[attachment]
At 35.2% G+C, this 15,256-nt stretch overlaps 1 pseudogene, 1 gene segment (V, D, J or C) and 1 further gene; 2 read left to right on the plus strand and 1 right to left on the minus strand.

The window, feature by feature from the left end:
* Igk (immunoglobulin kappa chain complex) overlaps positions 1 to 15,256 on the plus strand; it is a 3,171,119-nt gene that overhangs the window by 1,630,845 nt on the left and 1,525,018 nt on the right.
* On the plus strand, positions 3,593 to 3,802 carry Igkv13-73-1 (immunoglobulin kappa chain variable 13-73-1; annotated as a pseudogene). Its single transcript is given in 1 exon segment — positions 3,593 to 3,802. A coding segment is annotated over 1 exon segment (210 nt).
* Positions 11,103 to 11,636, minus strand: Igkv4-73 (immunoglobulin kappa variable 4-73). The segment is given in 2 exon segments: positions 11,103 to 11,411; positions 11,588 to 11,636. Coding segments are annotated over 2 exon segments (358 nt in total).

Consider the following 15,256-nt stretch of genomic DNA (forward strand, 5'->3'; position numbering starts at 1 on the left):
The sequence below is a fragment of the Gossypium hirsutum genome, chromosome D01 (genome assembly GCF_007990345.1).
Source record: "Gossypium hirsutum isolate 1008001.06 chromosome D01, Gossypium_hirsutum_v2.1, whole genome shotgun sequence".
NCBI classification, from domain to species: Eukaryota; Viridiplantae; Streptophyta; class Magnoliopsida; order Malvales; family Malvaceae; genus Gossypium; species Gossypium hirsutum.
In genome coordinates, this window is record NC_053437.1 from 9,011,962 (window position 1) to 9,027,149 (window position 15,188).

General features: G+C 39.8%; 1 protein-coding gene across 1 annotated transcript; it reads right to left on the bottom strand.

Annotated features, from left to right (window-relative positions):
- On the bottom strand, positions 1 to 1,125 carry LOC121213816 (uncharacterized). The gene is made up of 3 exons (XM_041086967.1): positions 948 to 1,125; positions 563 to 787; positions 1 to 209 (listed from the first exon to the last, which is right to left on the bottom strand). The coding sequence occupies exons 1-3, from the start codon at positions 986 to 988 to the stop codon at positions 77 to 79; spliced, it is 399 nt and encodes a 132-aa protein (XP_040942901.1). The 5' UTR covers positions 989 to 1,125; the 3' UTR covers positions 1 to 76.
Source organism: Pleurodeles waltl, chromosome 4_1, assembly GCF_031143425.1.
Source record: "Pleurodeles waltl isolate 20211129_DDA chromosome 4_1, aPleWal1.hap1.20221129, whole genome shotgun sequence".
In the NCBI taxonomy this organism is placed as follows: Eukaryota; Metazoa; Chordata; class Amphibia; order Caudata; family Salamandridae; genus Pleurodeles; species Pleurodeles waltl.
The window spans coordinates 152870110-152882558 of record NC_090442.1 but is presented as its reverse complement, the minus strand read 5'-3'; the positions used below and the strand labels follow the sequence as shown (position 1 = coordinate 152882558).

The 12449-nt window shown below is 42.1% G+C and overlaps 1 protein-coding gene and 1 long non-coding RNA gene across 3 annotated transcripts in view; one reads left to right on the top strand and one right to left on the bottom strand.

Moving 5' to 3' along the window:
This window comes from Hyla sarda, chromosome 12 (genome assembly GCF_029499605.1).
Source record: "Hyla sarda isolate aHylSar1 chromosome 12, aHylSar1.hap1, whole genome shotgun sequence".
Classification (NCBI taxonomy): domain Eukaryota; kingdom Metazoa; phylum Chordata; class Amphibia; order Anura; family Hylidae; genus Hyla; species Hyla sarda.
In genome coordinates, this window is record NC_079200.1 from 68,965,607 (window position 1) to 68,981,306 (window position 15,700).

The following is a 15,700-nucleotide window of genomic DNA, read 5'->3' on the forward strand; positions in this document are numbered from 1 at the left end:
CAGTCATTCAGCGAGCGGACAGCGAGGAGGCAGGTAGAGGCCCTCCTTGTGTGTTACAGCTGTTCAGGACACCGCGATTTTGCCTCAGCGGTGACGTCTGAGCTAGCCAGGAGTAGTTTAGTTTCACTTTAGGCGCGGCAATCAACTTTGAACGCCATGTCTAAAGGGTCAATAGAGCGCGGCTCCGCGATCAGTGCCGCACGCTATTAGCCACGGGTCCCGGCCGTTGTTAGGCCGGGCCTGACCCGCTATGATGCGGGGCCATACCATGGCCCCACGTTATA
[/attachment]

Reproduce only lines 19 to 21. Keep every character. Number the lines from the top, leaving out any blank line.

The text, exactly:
Moving 5' to 3' along the window:
This window comes from Hyla sarda, chromosome 12 (genome assembly GCF_029499605.1).
Source record: "Hyla sarda isolate aHylSar1 chromosome 12, aHylSar1.hap1, whole genome shotgun sequence".